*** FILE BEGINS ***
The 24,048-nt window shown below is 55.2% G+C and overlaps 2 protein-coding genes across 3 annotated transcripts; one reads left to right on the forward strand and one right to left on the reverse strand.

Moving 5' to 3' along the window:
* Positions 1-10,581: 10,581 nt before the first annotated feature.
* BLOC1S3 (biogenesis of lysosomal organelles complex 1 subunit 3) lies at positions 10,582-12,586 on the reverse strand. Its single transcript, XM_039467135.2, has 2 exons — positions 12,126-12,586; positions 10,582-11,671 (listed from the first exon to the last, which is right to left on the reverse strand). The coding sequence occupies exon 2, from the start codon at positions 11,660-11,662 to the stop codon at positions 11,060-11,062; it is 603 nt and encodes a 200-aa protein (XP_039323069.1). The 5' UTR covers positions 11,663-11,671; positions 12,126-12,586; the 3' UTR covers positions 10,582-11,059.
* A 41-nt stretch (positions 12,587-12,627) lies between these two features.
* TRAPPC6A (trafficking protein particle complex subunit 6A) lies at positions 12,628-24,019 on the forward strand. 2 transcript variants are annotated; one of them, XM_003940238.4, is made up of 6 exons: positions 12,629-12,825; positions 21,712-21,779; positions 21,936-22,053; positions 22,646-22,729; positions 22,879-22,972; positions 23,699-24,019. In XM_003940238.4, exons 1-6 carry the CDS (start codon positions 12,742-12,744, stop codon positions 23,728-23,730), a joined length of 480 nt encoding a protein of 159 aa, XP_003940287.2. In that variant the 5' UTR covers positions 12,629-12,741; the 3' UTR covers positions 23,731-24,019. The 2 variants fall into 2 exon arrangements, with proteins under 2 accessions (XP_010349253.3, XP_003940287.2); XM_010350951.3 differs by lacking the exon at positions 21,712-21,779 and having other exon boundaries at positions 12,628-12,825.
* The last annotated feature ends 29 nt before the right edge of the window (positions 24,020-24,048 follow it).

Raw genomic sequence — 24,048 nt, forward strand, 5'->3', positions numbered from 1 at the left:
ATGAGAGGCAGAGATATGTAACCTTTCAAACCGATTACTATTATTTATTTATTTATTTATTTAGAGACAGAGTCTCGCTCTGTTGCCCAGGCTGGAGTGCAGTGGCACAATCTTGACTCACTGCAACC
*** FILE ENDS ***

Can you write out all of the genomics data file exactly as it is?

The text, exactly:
The 24,048-nt window shown below is 55.2% G+C and overlaps 2 protein-coding genes across 3 annotated transcripts; one reads left to right on the forward strand and one right to left on the reverse strand.

Moving 5' to 3' along the window:
* Positions 1-10,581: 10,581 nt before the first annotated feature.
* BLOC1S3 (biogenesis of lysosomal organelles complex 1 subunit 3) lies at positions 10,582-12,586 on the reverse strand. Its single transcript, XM_039467135.2, has 2 exons — positions 12,126-12,586; positions 10,582-11,671 (listed from the first exon to the last, which is right to left on the reverse strand). The coding sequence occupies exon 2, from the start codon at positions 11,660-11,662 to the stop codon at positions 11,060-11,062; it is 603 nt and encodes a 200-aa protein (XP_039323069.1). The 5' UTR covers positions 11,663-11,671; positions 12,126-12,586; the 3' UTR covers positions 10,582-11,059.
* A 41-nt stretch (positions 12,587-12,627) lies between these two features.
* TRAPPC6A (trafficking protein particle complex subunit 6A) lies at positions 12,628-24,019 on the forward strand. 2 transcript variants are annotated; one of them, XM_003940238.4, is made up of 6 exons: positions 12,629-12,825; positions 21,712-21,779; positions 21,936-22,053; positions 22,646-22,729; positions 22,879-22,972; positions 23,699-24,019. In XM_003940238.4, exons 1-6 carry the CDS (start codon positions 12,742-12,744, stop codon positions 23,728-23,730), a joined length of 480 nt encoding a protein of 159 aa, XP_003940287.2. In that variant the 5' UTR covers positions 12,629-12,741; the 3' UTR covers positions 23,731-24,019. The 2 variants fall into 2 exon arrangements, with proteins under 2 accessions (XP_010349253.3, XP_003940287.2); XM_010350951.3 differs by lacking the exon at positions 21,712-21,779 and having other exon boundaries at positions 12,628-12,825.
* The last annotated feature ends 29 nt before the right edge of the window (positions 24,020-24,048 follow it).

Raw genomic sequence — 24,048 nt, forward strand, 5'->3', positions numbered from 1 at the left:
ATGAGAGGCAGAGATATGTAACCTTTCAAACCGATTACTATTATTTATTTATTTATTTATTTAGAGACAGAGTCTCGCTCTGTTGCCCAGGCTGGAGTGCAGTGGCACAATCTTGACTCACTGCAACC